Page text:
Prague Book Fair Panel: “Turning reality into fiction”

[from Greg]

Our apologies for not keeping up on the blog, but we have been busy with the anthology. Now that the manuscript is more or less completed, we will be finishing and posting some of the blog posts that we started but couldn’t find the time to finish, starting with the following:

At the Prague International Book Fair in May, I attended a discussion on the theme of “Turning reality into fiction.” There were three authors on the panel, Petra Hůlová, a Czech author, and two Romanian authors, Florin Lăzărescu and Adina Rosetti. The moderator was another Romanian author, Marius Chivu (Romania was the guest of honor at the book fair, and I had to rely on the Czech-language simultaneous translation of the proceedings). Since, as an irrealist, I find the question of how we turn “reality” into a fictional context to be a profound question, both philosophically and stylistically, I was curious as to how the subject would be presented at the panel. I knew little of the Romanian authors beyond the short excerpts of their work that I’d read in an excellent book, Romania: Discover the peaks of Romanian literature, which contained translations from the work of a number of contemporary Romanian writers and which the Romanian Ministry of Culture had made available for free. But these short excerpts and the descriptions of these authors’ other works showed them to be essentially writing within the parameters of realism; Hůlová was already known to me as major Czech author who, however, has so far written almost entirely within the tradition of realism. Given the number of outstanding non-realist authors writing in Czech and, based on the authors presented in Romania: Discover the peaks of Romanian literature, such as Petru Cimpoesu, in Romania as well, these were, from my point of view, surprising choices.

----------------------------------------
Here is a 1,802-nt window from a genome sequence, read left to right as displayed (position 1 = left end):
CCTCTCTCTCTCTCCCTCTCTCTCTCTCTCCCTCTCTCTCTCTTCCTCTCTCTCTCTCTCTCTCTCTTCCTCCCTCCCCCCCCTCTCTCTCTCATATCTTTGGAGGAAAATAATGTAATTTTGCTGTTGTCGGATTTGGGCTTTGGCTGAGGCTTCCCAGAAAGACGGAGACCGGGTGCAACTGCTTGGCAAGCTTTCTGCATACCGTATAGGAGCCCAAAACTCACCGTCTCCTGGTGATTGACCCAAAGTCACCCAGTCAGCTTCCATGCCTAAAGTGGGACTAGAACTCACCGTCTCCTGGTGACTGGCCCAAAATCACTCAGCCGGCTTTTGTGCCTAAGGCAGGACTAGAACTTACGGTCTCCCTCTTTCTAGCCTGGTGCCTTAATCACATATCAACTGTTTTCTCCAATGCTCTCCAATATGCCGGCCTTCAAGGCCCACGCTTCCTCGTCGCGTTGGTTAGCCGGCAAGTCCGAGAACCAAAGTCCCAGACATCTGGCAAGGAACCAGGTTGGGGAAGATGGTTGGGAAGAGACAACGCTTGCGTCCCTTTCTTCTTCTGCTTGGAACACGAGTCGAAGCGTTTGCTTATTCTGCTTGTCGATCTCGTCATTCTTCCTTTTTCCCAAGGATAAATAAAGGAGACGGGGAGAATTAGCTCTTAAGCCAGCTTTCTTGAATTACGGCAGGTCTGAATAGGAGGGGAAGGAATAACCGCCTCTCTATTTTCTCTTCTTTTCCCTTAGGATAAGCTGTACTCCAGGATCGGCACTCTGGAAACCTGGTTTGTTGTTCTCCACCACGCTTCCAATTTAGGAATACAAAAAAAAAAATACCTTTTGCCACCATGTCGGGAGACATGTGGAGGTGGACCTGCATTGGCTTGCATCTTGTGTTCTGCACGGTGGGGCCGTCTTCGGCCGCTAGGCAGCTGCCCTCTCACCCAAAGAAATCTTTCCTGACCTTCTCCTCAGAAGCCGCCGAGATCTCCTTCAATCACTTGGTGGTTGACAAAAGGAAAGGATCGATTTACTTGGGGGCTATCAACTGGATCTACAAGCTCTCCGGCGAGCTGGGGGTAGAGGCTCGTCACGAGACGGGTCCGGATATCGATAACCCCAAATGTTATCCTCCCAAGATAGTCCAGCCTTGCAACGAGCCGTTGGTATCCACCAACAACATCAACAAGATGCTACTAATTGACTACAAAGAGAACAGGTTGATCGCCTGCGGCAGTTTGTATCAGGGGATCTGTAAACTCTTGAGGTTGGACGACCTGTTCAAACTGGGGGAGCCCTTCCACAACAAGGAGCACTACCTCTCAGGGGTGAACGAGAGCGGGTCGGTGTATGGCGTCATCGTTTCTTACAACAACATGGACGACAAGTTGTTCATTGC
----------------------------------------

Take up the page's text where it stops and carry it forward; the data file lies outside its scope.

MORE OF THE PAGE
And so, not surprisingly given the background of the authors, the panel’s discussion of the rendering of reality into fiction took on a straightforward and practical quality–e.g., how the authors depict people or situations they have known or have experienced in their fiction—rather than a philosophical one. Mr. Lăzărescu was something of an exception to this, as he emphatically insisted that all fiction was just that, fiction, and not a vision of reality, and went so far as to dismiss the moderator’s interjection of one of his works seemingly depicting his childhood, insisting that the “mother” in that work was not, and could not be, a rendering of his actual mother.

Nonetheless, I found myself yearning for a more radical voice, meaning an author who might contend that the most effective way of turning reality into fiction (albeit, a “deeper” reality) into fiction could be done via non-realist fiction. There being no such voice on the panel, I decided that maybe I could take on the role. And so, as the presentation was coming to a conclusion, I prepared myself to argue that the most effective rendering of the uncertain, contingent reality that we must confront every minute of our lives could best be done (and yes, I was already translating in my mind the phrasing from our guidelines to this effect) by not portraying people and places realistically and by not giving a full resolution to the story, instead showing a reality constantly being undermined.

How this argument, stated in my second language and then translated into Rumanian, would have gone over with the panel will never, alas, be known. The moderator, apparently because the program was running over its allotted fifty minutes, ended the program without the members of the audience being given a chance to respond or ask any questions.

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